Dissection

by Colleen Burner

*This poem was misprinted in our winter issue, 38.1, so we are re-printing it as part of our summer issue with the final line corrected.*

i.

The fin is not the first thing that comes to mind. The first thing is teeth. Rows and rows; no roe involved; a row as in conflict; a row as in something intentionally planted as per seeds sown. The first thing in this instance though is the color of the skin on the belly exposed. A color of death.

 

ii.

A soupfin shark gets its name because people eat it. It is classified as a hound shark and it gets that classification because people consider hounds. Dogs on land are normal. Sharks in water found by people are then equivocated to dogs on land. When a soupfin shark gives birth it is to a litter of pups. This takes place outside. In this instance I am in a crowd observing this soupfin shark, a male marine biologist standing over this soupfin shark, the sun glaring at all of us. The sun thaws the soupfin shark. The sun draws blood (drink of my) and fluids from the soupfin shark’s body. This is educational. I can tell by the man wearing gloves. Children and their parents and grandparents, passive infants held by parents passing by. People walking behind the soupfin shark turning to see what is happening. The man makes a joke about bays and baying. As far as we as a collection of people know, a soupfin shark because people eat it. A person conquers, thinks: I have eaten this creature this is how I will refer to this creature as a thing can be eaten.

 

iii.

Eat of my flesh. Eat of my fish. Feat of my flesh. Fear of my flesh. Meat of my bless.

 

iv.

On the gurney which is a dining tray which is an operating table which is the cart of entrees and later desserts. The soupfin shark is served. Having spent the last nine months in a freezer, cooling, not moving and so further proving the theory that a shark not moving is a shark not living. This takes place outside. I consider the coincidence that in the time the soupfin shark has been dead someone has conceived, gestated, given birth and that the child given birth to spent those nine months in an ocean-like environment. Mammals, salt, and buoyancy.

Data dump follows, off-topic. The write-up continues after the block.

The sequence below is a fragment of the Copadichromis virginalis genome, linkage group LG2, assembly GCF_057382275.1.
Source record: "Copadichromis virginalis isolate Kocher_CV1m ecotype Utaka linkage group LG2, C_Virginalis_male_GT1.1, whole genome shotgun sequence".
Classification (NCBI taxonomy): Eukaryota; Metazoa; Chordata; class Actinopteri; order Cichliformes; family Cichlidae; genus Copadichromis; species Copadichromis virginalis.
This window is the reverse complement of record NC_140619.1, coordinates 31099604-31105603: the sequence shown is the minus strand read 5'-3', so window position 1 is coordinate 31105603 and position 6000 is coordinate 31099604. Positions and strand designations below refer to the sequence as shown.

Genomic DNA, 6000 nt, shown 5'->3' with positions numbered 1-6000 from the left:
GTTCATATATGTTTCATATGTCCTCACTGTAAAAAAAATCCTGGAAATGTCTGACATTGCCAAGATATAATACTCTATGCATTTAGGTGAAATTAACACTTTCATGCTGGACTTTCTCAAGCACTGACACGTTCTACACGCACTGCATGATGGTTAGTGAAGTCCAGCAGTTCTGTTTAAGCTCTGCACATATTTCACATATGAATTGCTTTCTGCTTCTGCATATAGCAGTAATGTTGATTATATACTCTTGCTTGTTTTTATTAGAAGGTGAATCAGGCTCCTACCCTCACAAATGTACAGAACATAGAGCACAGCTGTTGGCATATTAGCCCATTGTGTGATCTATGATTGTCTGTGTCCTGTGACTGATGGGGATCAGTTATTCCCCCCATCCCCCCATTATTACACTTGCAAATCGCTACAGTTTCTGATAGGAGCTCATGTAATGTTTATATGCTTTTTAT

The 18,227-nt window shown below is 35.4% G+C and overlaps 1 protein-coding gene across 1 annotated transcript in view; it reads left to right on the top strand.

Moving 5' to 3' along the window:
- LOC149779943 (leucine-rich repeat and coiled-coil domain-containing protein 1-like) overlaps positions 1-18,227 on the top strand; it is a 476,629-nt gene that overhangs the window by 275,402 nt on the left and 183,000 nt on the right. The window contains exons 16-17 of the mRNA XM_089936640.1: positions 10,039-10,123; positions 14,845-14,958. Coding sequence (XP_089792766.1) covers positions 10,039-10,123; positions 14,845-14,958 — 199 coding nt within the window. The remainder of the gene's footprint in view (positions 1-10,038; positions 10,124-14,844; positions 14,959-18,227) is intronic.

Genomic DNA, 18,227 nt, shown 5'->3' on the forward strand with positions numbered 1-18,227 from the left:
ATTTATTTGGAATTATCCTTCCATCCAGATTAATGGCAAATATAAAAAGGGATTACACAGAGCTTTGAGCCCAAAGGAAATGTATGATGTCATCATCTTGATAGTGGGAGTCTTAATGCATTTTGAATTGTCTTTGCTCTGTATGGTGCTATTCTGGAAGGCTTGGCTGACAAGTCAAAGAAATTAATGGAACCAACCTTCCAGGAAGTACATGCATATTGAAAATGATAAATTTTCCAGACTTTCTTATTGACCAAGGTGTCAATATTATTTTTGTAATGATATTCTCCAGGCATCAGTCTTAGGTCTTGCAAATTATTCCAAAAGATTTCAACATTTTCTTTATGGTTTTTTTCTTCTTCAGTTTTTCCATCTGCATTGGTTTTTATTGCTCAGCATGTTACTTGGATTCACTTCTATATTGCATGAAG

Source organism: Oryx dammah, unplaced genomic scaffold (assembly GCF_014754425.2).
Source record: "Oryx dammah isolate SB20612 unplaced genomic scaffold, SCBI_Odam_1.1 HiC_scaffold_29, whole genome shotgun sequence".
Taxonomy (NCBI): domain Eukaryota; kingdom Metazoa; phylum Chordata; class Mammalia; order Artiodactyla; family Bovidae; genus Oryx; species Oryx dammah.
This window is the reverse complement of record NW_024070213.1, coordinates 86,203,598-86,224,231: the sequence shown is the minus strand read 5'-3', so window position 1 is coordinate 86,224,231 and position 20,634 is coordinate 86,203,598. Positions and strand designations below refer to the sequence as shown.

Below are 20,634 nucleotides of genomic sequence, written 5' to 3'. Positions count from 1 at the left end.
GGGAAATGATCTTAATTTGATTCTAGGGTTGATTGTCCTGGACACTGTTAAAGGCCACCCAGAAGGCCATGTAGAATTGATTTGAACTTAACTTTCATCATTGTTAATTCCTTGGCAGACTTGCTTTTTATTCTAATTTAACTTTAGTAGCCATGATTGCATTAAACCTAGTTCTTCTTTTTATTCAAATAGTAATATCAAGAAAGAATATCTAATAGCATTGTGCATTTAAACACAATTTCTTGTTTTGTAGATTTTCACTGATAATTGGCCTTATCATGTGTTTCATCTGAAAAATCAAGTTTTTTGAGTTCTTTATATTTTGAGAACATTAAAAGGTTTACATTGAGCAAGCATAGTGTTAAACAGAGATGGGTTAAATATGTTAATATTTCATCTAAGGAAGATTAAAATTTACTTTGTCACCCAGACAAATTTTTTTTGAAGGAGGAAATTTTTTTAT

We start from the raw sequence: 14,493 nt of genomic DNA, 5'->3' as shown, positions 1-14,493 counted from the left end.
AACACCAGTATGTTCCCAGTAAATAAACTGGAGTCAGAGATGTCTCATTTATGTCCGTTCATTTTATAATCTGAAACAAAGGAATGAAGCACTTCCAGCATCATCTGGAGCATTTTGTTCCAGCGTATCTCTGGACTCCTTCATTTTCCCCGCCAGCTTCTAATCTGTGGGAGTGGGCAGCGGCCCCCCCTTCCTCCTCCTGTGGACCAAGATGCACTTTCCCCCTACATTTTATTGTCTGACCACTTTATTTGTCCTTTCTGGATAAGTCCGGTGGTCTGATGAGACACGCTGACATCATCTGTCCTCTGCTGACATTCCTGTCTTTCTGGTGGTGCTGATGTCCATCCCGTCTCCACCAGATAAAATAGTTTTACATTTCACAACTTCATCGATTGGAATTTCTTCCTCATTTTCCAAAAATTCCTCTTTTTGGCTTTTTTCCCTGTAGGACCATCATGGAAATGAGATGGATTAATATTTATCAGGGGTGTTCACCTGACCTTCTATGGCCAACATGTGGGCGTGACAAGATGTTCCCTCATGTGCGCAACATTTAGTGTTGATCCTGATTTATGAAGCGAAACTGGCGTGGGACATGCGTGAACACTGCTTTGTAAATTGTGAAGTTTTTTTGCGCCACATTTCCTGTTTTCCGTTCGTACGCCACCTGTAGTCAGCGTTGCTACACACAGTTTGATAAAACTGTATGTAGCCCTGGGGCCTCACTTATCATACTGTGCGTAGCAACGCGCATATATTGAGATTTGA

v.

The soupfin shark is examined: snout, teeth, dorsal fin, pectoral fins, tail fin, cloaca, claspers. An archaic meaning of cloaca is sewer because waste is involved and not because of the location of reproductive organs. If people had cloacae what would be different? Fewer in number and possibly more generous. A sewer is also a person who sews. A sewer wastes not (wants not); if left alone, becomes hermetically sealed. A seal also starts as a pup but has a body more agreeing with land.

 

vi.

The inside of the soupfin shark’s mouth looks like its outside. The skin and the teeth are made of the same substance. The scales are described as toothlike. You are all tooth. Inside and outside. A sharkskin suit is almost a sharkskin tooth, a sharktooth suit. When used as a decorative material or abrasive, being the same and opposites, sharkskin is shagreen, an untanned leather with a rough granulated surface. An untamed leather. This is the origin of chagrin. Rough skin. Baited and abraded. Much to one’s abrasive yet decorative material. Too much one’s sharkskin. The inside looks like its outside. The belly. Whitish, rubbery like new mozzarella. Something tapioca. Thick skinned gelatin. Sitting in a brownish red pool (drink) leaking from the inside. A wide berth of death.

 

vii.